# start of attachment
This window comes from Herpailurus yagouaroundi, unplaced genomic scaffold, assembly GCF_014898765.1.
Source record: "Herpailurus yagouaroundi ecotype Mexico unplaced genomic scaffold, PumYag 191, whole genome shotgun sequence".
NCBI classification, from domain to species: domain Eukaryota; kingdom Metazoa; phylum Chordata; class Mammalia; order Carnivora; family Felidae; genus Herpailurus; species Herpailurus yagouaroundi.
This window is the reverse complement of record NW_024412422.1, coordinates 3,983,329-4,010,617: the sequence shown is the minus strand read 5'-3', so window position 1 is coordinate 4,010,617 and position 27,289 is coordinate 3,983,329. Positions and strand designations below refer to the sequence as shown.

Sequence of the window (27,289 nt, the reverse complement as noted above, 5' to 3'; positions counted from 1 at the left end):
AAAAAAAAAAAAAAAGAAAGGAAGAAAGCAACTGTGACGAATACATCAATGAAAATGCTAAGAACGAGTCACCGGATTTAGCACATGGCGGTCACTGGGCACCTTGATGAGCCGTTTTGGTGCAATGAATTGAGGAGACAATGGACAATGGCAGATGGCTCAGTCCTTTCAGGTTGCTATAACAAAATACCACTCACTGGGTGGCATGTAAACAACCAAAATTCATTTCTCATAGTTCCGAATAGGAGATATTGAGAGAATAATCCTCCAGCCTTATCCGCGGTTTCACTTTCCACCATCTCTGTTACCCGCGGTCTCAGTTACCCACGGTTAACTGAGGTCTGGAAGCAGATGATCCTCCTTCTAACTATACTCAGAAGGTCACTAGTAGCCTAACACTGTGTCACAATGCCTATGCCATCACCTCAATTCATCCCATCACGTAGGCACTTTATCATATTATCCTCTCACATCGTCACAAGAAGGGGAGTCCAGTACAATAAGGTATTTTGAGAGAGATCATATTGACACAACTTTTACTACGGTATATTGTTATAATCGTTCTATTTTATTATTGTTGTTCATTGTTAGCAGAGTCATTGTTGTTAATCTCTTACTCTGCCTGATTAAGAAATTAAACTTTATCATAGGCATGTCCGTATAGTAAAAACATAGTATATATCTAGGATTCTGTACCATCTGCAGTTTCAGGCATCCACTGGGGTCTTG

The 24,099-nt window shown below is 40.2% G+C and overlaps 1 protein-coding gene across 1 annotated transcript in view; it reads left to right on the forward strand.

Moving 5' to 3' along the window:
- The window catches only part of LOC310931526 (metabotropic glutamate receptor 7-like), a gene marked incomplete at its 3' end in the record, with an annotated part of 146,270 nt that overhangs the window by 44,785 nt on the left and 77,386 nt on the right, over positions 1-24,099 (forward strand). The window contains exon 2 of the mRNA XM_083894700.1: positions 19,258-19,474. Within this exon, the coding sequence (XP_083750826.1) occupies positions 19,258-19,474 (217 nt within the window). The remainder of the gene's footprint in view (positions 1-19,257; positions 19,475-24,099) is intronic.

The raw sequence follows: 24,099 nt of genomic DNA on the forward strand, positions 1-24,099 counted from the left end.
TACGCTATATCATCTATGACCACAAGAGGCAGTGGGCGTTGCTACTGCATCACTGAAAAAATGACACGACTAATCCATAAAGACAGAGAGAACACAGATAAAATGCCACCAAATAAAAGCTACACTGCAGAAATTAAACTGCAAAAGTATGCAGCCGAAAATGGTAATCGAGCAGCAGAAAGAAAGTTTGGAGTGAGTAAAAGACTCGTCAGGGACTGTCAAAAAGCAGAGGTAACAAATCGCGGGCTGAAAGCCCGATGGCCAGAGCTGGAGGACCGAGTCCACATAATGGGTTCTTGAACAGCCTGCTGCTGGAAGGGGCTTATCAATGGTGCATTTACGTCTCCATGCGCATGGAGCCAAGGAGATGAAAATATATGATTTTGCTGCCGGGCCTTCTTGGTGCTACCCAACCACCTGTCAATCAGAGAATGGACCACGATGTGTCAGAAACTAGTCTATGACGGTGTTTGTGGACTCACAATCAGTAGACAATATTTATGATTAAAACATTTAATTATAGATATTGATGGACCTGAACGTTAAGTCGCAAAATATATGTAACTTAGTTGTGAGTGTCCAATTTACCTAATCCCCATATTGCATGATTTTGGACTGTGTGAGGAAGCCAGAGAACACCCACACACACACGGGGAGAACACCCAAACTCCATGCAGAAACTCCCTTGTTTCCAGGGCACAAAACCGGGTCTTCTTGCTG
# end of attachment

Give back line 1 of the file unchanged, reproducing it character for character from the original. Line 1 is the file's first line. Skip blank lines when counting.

This window comes from Herpailurus yagouaroundi, unplaced genomic scaffold, assembly GCF_014898765.1.